The airline [Air India] is a total disaster. Not because they had a plane go bad, not because it was delayed by 30 hours, not because the AC didn’t work, or they didn’t let the passengers deboard—not for any of this. The airline is a disaster because they are deceitful. They give false reasons and are only trying to manage trouble. Even their crew and staff don’t know what the hell is going on. This, in my view, is part of the overall culture at Air India, which needs a major revamp. I thought the Tatas would change and fix things, but this experience tells me that hasn’t happened yet. Whether it’s a case of old habits dying hard or the new management doing little to change this is anybody’s guess.

While the crew and the staff tried to do everything, the captain was mostly incommunicado. Didn’t even bother coming out of the cockpit till everything had gone to hell and some passengers were convinced the plane was faulty and Air India would fly an unsafe plane that might crash. The captain ought to have been communicating directly with passengers or at least continuously through his crew on the exact reason for the changes. Apparently, this happened on both days (with different captains), so it’s probably part of the culture.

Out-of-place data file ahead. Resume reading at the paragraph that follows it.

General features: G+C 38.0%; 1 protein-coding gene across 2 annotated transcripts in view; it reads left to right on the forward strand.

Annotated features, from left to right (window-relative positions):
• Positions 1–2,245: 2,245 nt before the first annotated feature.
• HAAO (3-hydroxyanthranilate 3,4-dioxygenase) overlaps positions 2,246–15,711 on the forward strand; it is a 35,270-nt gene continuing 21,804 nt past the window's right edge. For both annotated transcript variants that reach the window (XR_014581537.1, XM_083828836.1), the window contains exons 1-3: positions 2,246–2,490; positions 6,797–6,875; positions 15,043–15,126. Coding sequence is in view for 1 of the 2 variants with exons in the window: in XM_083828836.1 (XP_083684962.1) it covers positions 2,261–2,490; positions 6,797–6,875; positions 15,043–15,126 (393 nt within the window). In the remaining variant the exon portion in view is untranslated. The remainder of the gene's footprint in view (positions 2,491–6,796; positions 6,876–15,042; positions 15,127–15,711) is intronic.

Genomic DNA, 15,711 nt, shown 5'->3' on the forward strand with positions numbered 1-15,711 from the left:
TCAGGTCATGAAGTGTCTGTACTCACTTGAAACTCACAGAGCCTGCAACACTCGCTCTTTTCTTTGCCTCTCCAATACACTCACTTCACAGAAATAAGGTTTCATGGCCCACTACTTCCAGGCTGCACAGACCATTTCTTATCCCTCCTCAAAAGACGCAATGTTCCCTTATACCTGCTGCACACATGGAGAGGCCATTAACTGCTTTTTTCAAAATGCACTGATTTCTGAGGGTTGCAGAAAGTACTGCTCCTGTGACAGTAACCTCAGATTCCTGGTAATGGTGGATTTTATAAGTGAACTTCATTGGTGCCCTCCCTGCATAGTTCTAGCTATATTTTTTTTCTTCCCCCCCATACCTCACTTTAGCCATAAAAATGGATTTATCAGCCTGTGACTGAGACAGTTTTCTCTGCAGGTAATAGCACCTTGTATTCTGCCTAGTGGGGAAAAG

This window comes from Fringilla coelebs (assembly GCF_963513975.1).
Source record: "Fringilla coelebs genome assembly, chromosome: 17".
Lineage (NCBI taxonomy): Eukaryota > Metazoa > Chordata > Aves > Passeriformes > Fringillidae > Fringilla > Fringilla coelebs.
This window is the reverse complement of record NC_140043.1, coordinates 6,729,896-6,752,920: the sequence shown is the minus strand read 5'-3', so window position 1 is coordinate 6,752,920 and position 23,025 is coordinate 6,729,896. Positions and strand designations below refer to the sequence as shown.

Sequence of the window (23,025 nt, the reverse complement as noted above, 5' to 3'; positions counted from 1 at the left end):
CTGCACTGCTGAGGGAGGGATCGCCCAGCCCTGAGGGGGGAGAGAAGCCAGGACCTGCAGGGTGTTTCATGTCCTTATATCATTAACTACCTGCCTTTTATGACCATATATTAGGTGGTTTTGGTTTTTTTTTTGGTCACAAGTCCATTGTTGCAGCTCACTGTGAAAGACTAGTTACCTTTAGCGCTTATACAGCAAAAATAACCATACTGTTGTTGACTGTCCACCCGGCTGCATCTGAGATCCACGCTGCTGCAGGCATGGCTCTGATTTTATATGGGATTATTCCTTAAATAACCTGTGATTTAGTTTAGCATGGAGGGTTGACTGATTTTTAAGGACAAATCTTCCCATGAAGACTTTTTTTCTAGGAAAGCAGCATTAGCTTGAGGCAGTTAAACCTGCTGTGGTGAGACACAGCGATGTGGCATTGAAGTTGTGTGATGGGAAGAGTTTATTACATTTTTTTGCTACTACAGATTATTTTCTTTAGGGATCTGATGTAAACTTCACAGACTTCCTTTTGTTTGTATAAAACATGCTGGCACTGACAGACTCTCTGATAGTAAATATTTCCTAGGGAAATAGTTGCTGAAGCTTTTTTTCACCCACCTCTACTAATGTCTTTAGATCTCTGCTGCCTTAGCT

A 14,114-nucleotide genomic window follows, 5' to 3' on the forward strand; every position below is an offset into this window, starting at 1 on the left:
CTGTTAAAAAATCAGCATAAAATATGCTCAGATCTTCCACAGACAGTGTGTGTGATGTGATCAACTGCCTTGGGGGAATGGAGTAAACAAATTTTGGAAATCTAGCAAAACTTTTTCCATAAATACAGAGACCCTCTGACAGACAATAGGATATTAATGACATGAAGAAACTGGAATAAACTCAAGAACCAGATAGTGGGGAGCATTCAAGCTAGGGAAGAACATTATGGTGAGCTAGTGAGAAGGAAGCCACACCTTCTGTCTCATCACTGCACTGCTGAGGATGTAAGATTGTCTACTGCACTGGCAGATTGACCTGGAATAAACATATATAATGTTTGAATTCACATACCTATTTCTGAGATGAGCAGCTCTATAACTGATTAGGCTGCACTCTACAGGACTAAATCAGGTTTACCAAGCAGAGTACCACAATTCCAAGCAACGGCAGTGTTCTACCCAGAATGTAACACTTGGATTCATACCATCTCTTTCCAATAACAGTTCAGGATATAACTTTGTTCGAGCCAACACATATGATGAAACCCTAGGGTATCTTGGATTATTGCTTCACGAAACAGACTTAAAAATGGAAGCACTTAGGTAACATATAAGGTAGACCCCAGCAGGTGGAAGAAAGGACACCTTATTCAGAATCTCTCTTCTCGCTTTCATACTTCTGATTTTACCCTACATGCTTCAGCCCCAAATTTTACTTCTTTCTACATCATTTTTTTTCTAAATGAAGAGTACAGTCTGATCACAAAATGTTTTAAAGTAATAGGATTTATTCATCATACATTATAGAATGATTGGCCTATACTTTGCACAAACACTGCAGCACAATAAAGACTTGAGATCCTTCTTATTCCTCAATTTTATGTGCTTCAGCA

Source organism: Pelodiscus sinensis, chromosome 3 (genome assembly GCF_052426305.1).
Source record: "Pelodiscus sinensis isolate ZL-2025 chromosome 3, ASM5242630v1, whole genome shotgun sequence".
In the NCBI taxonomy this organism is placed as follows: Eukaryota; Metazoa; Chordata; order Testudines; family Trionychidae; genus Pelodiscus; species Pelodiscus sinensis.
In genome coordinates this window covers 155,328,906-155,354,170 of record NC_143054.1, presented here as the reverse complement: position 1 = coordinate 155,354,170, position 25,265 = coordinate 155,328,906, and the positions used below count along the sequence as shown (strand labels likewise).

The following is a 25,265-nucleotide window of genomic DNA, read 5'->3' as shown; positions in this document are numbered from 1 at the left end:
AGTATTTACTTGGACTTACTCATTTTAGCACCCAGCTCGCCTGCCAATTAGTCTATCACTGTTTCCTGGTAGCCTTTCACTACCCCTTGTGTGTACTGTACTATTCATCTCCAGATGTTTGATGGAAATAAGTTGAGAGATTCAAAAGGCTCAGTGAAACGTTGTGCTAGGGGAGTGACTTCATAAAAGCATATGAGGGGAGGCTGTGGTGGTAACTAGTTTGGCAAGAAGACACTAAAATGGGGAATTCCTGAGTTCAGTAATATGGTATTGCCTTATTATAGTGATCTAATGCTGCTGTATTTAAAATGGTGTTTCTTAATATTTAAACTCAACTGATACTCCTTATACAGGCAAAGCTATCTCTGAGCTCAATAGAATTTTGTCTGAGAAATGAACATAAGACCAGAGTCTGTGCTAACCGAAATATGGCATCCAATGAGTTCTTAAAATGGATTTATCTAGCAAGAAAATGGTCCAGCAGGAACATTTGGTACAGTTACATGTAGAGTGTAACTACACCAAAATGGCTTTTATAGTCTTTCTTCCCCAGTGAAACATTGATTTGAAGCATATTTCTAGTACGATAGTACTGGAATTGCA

While a 15-hour direct flight sounds great, the regulations, logistical challenges, and everything else associated with it make it a difficult proposition. Between the fuel it can carry, the timings of the crew, the shifts, it works only when it works. A delay or challenge has a multiplier effect and becomes increasingly difficult to manage, a fact that was a huge part of the problem here.